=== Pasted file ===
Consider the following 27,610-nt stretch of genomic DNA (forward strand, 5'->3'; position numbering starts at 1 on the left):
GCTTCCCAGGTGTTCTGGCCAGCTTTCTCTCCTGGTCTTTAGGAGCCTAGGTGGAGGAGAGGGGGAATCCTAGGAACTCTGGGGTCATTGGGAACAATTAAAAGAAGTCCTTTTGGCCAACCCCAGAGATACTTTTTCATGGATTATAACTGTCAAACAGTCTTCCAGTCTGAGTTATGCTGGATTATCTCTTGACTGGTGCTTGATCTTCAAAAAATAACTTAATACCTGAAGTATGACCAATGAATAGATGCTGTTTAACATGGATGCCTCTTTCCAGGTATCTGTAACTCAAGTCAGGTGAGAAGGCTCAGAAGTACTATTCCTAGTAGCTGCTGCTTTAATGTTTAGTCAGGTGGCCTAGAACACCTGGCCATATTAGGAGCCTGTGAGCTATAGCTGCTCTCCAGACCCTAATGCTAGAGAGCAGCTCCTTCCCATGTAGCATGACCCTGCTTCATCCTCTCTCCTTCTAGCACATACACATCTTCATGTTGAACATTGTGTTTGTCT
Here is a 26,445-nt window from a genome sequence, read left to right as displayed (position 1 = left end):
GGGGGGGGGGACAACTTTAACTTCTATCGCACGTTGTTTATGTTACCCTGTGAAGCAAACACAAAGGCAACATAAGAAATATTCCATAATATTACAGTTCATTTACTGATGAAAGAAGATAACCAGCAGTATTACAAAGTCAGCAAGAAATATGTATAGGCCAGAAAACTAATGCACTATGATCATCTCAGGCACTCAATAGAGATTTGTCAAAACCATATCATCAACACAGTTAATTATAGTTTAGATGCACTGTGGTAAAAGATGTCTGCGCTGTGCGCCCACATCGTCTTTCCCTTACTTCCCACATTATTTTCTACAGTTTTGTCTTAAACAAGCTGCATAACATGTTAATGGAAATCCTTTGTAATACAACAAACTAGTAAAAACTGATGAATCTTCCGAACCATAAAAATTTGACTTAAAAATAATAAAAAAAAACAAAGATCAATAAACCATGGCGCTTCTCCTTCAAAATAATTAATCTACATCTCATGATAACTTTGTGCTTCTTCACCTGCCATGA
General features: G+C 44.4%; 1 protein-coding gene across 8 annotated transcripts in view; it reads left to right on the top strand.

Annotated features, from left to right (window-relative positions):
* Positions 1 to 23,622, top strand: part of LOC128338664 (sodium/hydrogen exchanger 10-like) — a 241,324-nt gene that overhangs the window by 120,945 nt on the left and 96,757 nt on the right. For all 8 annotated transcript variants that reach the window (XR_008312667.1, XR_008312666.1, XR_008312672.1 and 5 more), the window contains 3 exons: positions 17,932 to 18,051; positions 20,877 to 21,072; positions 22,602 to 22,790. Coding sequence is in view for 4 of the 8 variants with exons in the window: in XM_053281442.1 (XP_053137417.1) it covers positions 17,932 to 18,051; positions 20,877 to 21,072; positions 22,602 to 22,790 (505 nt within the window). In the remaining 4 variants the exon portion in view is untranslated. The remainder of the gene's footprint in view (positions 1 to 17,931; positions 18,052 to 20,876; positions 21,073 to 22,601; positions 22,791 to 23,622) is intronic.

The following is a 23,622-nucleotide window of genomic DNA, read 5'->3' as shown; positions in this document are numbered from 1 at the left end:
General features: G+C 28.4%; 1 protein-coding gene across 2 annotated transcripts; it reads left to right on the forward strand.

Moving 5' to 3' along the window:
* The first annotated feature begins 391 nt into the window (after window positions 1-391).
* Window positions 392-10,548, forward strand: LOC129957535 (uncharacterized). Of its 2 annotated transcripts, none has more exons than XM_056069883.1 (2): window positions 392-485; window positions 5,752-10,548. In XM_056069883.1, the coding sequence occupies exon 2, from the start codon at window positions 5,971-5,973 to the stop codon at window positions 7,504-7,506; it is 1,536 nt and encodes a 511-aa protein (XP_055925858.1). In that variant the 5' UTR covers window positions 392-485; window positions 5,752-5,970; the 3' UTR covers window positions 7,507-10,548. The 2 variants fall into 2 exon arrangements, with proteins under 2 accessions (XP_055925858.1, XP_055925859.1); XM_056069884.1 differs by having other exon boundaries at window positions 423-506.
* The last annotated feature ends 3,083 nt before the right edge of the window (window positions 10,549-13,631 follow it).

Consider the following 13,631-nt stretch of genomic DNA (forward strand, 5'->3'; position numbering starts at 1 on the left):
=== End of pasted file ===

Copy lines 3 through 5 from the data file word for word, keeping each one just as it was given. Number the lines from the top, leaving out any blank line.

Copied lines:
Here is a 26,445-nt window from a genome sequence, read left to right as displayed (position 1 = left end):
GGGGGGGGGGACAACTTTAACTTCTATCGCACGTTGTTTATGTTACCCTGTGAAGCAAACACAAAGGCAACATAAGAAATATTCCATAATATTACAGTTCATTTACTGATGAAAGAAGATAACCAGCAGTATTACAAAGTCAGCAAGAAATATGTATAGGCCAGAAAACTAATGCACTATGATCATCTCAGGCACTCAATAGAGATTTGTCAAAACCATATCATCAACACAGTTAATTATAGTTTAGATGCACTGTGGTAAAAGATGTCTGCGCTGTGCGCCCACATCGTCTTTCCCTTACTTCCCACATTATTTTCTACAGTTTTGTCTTAAACAAGCTGCATAACATGTTAATGGAAATCCTTTGTAATACAACAAACTAGTAAAAACTGATGAATCTTCCGAACCATAAAAATTTGACTTAAAAATAATAAAAAAAAACAAAGATCAATAAACCATGGCGCTTCTCCTTCAAAATAATTAATCTACATCTCATGATAACTTTGTGCTTCTTCACCTGCCATGA
General features: G+C 44.4%; 1 protein-coding gene across 8 annotated transcripts in view; it reads left to right on the top strand.